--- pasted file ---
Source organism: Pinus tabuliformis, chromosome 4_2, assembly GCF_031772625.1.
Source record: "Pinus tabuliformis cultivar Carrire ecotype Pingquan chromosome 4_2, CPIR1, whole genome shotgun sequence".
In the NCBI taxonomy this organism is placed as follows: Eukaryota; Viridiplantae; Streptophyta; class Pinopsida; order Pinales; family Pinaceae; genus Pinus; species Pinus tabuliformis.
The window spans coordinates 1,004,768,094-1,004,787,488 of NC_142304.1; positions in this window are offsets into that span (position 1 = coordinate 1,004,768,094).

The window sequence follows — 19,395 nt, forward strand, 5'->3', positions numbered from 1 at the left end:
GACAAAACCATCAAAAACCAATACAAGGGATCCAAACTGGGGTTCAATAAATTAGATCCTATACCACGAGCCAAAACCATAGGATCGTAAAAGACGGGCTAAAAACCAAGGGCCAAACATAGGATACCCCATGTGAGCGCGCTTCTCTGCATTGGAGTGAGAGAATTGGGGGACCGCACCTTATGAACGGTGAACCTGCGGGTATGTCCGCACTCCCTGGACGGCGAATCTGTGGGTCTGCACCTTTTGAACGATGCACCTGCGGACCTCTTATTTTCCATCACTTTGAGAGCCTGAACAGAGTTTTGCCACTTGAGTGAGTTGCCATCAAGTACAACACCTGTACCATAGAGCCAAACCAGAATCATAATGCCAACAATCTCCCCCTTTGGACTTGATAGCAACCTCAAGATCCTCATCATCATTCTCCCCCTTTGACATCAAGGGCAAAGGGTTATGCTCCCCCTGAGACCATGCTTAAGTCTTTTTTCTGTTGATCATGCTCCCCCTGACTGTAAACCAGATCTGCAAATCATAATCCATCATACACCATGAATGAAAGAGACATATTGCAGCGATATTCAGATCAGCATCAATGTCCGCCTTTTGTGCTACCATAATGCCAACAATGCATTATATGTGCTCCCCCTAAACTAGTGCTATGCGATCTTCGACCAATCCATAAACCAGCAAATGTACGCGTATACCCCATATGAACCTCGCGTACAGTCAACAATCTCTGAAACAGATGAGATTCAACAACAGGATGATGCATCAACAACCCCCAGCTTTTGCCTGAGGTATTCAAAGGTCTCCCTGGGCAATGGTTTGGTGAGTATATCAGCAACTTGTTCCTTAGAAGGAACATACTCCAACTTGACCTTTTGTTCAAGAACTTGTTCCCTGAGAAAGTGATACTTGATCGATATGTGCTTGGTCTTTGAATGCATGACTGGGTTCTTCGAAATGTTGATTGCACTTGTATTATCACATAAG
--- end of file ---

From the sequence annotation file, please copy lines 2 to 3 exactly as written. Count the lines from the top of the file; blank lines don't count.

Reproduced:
Source record: "Pinus tabuliformis cultivar Carrire ecotype Pingquan chromosome 4_2, CPIR1, whole genome shotgun sequence".
In the NCBI taxonomy this organism is placed as follows: Eukaryota; Viridiplantae; Streptophyta; class Pinopsida; order Pinales; family Pinaceae; genus Pinus; species Pinus tabuliformis.